Tethering Software

Just yesterday I shot tethered while on assignment for a client. You see, I was making composited exposures, and that's an ideal situation for relying on the camera's tether to allow me to continue making pictures without ever touching the camera and risking even the smallest compositional bump. I was also, of course, using the tethered image on my computer to check the composition, sharpness, color and every other element of the image. Shooting tethered is a great way to photograph stationary subjects in a controlled environment. But how do you shoot tethered? Can you just plug your camera into your computer and go? No. But you can download one of several different pieces of software that make it possible to trigger your camera from your computer. This Lightstalking article by Jason Row explains some great options if you're looking to get into tethered capture, or if (like me) you're always looking to upgrade the caliber of your tethering experience.

http://www.lightstalking.com/which-software-should-you-get-for-shooting-tethered
DPMag
Just yesterday I shot tethered while on assignment for a client. You see, I was making composited exposures, and that's an ideal situation for relying on the camera's tether to allow me to continue making pictures without ever touching the camera and risking even the smallest compositional bump. I was…

35mm Photo Montages

When I was in college, a popular art class photo assignment was to create a photo montage. Of course, I'm ancient and that meant we were using film for these montages. My favorite approach, probably because it was the most fun, was to incorporate the format of the film itself to make these images. On a 36-exposure roll of 35mm, for example, you might do seven rows of five, or five rows of seven, or even six rows of six to create a framework montage that uses the very nature of the film roll to help contribute to the composition. Though I did make some neat work with this approach, it all pales in comparison to Thomas Kellner who takes this concept to the not-so-logical but oh-so-wonderful next step—massive montages. He creates strips of multiple rolls, say 24 frames across by 30 or more rolls in the vertical dimension. It's a great effect. Beautiful work, and definitely worth a look for appreciation as well as inspiration.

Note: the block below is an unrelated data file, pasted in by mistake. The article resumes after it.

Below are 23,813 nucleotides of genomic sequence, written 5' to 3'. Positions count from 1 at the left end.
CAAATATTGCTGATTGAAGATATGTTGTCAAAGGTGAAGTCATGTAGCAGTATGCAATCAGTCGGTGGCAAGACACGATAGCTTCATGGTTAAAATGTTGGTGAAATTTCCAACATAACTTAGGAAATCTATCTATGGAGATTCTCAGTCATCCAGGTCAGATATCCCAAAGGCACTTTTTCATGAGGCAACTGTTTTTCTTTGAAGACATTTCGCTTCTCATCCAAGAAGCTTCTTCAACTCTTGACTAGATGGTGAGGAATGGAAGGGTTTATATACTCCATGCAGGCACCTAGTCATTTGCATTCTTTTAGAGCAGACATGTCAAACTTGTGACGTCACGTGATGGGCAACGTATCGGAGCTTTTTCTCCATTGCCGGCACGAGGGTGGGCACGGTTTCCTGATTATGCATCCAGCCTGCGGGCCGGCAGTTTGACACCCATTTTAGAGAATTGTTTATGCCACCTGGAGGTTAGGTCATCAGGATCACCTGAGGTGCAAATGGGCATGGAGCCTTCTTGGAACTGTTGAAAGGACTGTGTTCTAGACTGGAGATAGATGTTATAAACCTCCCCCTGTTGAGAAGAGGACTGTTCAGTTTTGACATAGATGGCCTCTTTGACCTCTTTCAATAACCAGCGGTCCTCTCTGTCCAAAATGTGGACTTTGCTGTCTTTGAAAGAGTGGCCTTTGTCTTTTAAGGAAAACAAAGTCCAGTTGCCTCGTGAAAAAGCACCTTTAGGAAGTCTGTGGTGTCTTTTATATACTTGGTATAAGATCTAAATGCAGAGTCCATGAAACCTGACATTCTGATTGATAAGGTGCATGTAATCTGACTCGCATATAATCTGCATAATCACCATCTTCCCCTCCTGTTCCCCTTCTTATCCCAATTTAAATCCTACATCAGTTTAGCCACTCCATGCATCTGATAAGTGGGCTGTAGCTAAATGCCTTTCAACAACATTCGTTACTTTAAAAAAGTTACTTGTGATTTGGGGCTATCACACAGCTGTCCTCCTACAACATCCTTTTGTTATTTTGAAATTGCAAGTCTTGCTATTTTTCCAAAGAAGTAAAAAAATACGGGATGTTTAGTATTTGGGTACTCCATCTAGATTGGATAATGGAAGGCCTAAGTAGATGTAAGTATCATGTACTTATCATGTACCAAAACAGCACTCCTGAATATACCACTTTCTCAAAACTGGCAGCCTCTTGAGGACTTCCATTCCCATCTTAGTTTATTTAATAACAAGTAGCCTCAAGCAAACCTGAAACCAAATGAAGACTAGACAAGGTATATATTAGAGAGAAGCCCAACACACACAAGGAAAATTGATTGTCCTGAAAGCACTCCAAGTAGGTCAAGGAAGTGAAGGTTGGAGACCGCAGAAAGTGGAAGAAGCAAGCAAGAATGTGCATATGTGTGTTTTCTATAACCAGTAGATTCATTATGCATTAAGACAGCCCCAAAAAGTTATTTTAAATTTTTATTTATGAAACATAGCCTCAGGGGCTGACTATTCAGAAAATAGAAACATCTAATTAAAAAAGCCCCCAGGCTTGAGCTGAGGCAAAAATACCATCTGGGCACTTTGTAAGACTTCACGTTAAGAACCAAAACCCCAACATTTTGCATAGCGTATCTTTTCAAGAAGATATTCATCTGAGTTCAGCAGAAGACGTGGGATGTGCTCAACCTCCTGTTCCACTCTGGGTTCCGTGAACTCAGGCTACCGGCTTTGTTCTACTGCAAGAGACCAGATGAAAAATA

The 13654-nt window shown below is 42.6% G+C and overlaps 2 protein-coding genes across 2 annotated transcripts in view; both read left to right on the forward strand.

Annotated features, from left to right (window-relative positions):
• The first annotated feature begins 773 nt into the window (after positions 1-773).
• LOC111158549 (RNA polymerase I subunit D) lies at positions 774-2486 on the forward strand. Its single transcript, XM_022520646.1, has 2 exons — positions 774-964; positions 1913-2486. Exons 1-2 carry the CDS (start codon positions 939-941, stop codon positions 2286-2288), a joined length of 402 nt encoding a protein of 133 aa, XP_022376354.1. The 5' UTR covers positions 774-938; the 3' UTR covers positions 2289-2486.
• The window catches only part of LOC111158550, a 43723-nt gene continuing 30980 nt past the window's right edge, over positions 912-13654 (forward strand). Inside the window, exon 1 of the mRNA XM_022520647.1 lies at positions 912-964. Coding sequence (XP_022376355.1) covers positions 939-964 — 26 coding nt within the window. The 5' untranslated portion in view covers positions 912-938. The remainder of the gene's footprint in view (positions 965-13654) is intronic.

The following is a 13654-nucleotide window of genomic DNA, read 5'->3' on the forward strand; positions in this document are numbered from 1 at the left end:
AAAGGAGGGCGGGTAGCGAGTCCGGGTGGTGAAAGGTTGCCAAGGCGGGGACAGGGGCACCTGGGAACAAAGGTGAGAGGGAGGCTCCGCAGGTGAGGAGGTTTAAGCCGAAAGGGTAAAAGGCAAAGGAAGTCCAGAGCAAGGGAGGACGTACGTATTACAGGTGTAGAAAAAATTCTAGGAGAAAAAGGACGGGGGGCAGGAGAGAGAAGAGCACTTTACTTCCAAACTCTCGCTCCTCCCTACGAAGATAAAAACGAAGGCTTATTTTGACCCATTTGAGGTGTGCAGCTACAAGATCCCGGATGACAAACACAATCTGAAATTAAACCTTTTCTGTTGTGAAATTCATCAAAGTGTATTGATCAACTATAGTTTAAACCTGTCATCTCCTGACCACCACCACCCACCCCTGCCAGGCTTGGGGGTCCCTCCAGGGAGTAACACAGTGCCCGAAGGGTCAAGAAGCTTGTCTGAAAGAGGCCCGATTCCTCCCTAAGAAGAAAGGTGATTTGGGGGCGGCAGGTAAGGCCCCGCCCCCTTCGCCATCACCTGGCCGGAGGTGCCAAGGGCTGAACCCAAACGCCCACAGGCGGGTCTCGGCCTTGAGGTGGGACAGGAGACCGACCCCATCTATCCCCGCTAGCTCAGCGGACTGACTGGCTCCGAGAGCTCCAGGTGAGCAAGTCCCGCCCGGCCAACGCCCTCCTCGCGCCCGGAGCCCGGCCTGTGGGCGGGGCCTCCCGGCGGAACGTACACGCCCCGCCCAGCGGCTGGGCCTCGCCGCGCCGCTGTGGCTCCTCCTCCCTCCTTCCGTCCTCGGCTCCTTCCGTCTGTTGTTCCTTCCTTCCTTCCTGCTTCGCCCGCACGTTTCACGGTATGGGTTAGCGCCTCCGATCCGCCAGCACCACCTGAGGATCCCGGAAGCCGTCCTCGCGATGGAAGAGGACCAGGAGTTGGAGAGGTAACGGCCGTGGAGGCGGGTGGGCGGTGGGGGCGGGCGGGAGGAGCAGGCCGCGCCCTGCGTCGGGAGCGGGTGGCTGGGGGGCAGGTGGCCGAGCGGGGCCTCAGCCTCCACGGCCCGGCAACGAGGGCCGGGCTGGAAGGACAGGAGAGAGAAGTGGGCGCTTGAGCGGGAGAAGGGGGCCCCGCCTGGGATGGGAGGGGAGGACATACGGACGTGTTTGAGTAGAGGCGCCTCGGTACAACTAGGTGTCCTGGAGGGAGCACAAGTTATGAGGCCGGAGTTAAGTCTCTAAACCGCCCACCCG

http://www.designboom.com/art/photo-montages-of-famous-landmark-by-thomas-kellner
DPMag
When I was in college, a popular art class photo assignment was to create a photo montage. Of course, I'm ancient and that meant we were using film for these montages. My favorite approach, probably because it was the most fun, was to incorporate the format of the film itself…

Affordable Aerial Photography

Interested in aerial photography but don't have the budget requirements for a plane, helicopter or even unmanned aerial vehicle? No problem. Go fly a kite. Kite aerial photography has become increasingly popular in the digital photography era, and this post at DPS showcases several dozen amazing kite photos that demonstrate just how powerful and effective this fairly simple technique can be. More important, it also links to useful information about learning kite photography for yourself. True, you're going to need a small investment in the necessary equipment, but it's a fraction of the cost of flight school, and a way to open up a whole new world of photographic possibilities. 

http://digital-photography-school.com/61-amazing-kite-aerial-photography-images
DPMag
Interested in aerial photography but don't have the budget requirements for a plane, helicopter or even unmanned aerial vehicle? No problem. Go fly a kite. Kite aerial photography has become increasingly popular in the digital photography era, and this post at DPS showcases several dozen amazing kite photos that demonstrate…

Getty And Google Stock Photography Deal